A N A LY S I S
Irwin Mitchell and CBI launch UK productivity campaign Improving productivity across the nation could add £208bn to the UK economy over the next decade
Above: Carolyn Fairbairn, Director-General of the CBI, launching the report
ritain’s productivity level – which is much lower than
regions could significantly increase their productivity and,
other leading nations – could increase significantly if each
thus, their output, boosting the economy significantly.
geographic area of the UK would improve at the same rate
‘Raising productivity across all parts of the UK should
as the top performer in their respective region. This would
be the single most important domestic goal of the next five
boost the economy by hundreds of billions of pounds.
years,’ said Carolyn Fairbairn, Director-General of the CBI.
Currently, the most productive area of the UK, London, is
This is a major priority for the UK Government: in
almost three times more productive than the least, Northern
his Autumn Statement last November, Chancellor Philip
Ireland. This matters for businesses because productivity
Hammond announced the launch of a £23bn National
leads to more sustainable growth, higher standards of living
Productivity Investment Fund, to tackle the problem with a
and greater competitiveness – both in the UK and abroad.
string of investments designed to improve output. I JH
The Chancellor has an obsession with productivity, but it’s a good obsession. We’re less productive than Italy. If you’re less productive than Italy, then you’re really in trouble – Simon Walker, Director-General of the Institute of Directors In other words: by boosting productivity, you can also boost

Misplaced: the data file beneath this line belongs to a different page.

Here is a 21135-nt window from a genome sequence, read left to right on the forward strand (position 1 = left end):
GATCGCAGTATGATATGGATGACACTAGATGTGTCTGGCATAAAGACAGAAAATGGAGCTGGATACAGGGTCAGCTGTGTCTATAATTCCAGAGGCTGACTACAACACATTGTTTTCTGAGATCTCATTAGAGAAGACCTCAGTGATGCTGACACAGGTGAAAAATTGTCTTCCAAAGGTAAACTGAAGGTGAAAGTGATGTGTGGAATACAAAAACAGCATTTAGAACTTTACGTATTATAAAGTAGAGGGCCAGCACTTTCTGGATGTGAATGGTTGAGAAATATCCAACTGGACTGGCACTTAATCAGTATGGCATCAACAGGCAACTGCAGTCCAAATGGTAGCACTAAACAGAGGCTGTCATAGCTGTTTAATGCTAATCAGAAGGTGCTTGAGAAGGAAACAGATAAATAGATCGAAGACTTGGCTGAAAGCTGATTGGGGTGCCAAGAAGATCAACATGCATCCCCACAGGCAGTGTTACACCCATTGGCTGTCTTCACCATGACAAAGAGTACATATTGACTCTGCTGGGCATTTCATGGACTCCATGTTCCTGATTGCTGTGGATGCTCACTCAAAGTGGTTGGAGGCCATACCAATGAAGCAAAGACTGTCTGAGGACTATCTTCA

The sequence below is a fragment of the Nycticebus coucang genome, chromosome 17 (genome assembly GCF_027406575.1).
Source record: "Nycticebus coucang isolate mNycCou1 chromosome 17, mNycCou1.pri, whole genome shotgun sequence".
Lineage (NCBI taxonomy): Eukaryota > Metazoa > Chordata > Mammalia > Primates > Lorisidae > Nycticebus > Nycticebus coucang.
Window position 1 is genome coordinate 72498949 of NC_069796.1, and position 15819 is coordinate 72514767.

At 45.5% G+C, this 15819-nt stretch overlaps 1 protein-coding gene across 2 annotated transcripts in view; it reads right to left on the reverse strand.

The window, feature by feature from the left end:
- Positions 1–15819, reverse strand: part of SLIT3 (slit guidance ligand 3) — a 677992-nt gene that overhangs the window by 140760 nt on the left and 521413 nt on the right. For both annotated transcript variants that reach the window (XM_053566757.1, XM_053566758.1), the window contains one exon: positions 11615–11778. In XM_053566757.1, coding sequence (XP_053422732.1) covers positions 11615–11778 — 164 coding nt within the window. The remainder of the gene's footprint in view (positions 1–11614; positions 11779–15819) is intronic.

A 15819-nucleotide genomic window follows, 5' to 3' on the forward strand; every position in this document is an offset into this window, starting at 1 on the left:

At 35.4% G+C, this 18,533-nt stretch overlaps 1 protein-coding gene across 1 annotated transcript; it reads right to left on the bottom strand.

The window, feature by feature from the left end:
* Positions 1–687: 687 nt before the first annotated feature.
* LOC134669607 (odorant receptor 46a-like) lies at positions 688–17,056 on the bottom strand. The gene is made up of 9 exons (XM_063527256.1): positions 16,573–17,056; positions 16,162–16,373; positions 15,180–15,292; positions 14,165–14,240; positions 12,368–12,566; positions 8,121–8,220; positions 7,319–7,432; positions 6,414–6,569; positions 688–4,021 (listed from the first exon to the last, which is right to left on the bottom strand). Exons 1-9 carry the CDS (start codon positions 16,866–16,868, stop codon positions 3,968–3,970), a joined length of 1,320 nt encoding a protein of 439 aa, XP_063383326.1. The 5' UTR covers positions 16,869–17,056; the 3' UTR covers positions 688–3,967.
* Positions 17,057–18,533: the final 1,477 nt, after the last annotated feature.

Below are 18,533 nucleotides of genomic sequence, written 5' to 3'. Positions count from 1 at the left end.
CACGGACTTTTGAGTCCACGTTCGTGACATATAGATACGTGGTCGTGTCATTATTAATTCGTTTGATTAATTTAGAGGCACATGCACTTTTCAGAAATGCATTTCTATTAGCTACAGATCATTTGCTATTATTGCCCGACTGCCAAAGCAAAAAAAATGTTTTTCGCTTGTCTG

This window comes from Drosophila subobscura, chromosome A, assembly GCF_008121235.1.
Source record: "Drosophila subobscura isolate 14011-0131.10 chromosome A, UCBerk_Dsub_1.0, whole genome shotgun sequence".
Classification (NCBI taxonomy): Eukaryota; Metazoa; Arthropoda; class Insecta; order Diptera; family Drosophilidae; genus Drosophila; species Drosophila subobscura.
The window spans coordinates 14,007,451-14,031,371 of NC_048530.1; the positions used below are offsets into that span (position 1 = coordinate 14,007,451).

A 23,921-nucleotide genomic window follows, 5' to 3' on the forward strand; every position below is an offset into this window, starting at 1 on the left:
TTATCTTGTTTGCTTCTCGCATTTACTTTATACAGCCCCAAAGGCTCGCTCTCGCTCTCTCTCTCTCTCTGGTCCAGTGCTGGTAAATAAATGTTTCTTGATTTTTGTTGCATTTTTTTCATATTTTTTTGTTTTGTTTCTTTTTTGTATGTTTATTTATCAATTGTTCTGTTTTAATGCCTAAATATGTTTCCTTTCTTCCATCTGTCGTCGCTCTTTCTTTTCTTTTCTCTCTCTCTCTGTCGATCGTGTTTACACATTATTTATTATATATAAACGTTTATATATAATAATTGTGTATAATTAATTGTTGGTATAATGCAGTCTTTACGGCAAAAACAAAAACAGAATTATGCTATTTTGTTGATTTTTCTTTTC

CBI Director-General Carolyn Fairbairn will speak at a French Chamber
your bottom line.
Business Club event, sponsored by Irwin Mitchell, at the French Residence on
‘There are some significant challenges ahead, but if
24 January. Find out more on page 78 .
businesses and government can make it a priority and work closely together, then I genuinely believe that growth within our regions can be unlocked,’ said Victoria Brackett, CEO of
UK productivity (output per hour)
Business Legal Services and a Partner of Irwin Mitchell. The Unlocking Regional Growth report, which was launched in December at the Manufacturing Technology Centre in Coventry, has used special access to data from the Office for National Statistics to determine the four main drivers of regional productivity differences across the UK. These are: educational attainment of young people; transport links that widen access to labour; better management practices; and a higher proportion of firms that innovate and export. By tackling each of these areas individually, the UK’s
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